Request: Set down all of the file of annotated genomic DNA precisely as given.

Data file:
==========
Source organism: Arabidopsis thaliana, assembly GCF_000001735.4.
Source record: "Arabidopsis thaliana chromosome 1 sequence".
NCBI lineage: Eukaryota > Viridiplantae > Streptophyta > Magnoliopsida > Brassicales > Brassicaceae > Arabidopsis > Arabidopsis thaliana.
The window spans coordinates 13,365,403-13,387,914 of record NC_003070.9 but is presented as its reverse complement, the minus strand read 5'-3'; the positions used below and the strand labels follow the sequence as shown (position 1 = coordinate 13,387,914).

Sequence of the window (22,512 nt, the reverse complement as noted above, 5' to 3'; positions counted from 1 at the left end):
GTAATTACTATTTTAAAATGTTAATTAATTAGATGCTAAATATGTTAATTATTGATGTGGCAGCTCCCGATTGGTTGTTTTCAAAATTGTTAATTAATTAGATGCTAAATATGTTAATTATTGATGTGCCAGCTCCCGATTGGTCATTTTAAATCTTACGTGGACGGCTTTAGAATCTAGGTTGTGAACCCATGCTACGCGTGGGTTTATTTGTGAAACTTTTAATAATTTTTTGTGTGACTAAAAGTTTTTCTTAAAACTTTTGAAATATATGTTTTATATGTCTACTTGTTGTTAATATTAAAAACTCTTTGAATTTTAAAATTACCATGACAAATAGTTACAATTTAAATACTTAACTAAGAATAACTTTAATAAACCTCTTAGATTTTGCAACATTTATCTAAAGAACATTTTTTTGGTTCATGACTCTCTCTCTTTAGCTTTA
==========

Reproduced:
Source organism: Arabidopsis thaliana, assembly GCF_000001735.4.
Source record: "Arabidopsis thaliana chromosome 1 sequence".
NCBI lineage: Eukaryota > Viridiplantae > Streptophyta > Magnoliopsida > Brassicales > Brassicaceae > Arabidopsis > Arabidopsis thaliana.
The window spans coordinates 13,365,403-13,387,914 of record NC_003070.9 but is presented as its reverse complement, the minus strand read 5'-3'; the positions used below and the strand labels follow the sequence as shown (position 1 = coordinate 13,387,914).

Sequence of the window (22,512 nt, the reverse complement as noted above, 5' to 3'; positions counted from 1 at the left end):
GTAATTACTATTTTAAAATGTTAATTAATTAGATGCTAAATATGTTAATTATTGATGTGGCAGCTCCCGATTGGTTGTTTTCAAAATTGTTAATTAATTAGATGCTAAATATGTTAATTATTGATGTGCCAGCTCCCGATTGGTCATTTTAAATCTTACGTGGACGGCTTTAGAATCTAGGTTGTGAACCCATGCTACGCGTGGGTTTATTTGTGAAACTTTTAATAATTTTTTGTGTGACTAAAAGTTTTTCTTAAAACTTTTGAAATATATGTTTTATATGTCTACTTGTTGTTAATATTAAAAACTCTTTGAATTTTAAAATTACCATGACAAATAGTTACAATTTAAATACTTAACTAAGAATAACTTTAATAAACCTCTTAGATTTTGCAACATTTATCTAAAGAACATTTTTTTGGTTCATGACTCTCTCTCTTTAGCTTTA